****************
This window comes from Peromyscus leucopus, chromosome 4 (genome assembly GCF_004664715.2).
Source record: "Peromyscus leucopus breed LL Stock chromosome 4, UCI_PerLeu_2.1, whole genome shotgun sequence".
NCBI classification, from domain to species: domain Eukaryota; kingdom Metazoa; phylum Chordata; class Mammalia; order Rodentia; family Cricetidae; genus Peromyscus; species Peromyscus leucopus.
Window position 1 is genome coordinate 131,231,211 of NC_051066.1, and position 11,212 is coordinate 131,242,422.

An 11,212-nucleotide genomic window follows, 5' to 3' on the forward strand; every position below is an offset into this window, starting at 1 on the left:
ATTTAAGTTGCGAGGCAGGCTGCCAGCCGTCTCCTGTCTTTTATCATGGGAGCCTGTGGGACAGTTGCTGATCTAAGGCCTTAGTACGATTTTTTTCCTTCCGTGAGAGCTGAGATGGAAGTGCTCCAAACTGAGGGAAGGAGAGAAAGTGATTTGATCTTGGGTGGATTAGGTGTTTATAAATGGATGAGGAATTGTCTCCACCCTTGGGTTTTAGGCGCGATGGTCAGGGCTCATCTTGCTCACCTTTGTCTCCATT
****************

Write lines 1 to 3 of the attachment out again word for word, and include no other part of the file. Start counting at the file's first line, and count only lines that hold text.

This window comes from Peromyscus leucopus, chromosome 4 (genome assembly GCF_004664715.2).
Source record: "Peromyscus leucopus breed LL Stock chromosome 4, UCI_PerLeu_2.1, whole genome shotgun sequence".
NCBI classification, from domain to species: domain Eukaryota; kingdom Metazoa; phylum Chordata; class Mammalia; order Rodentia; family Cricetidae; genus Peromyscus; species Peromyscus leucopus.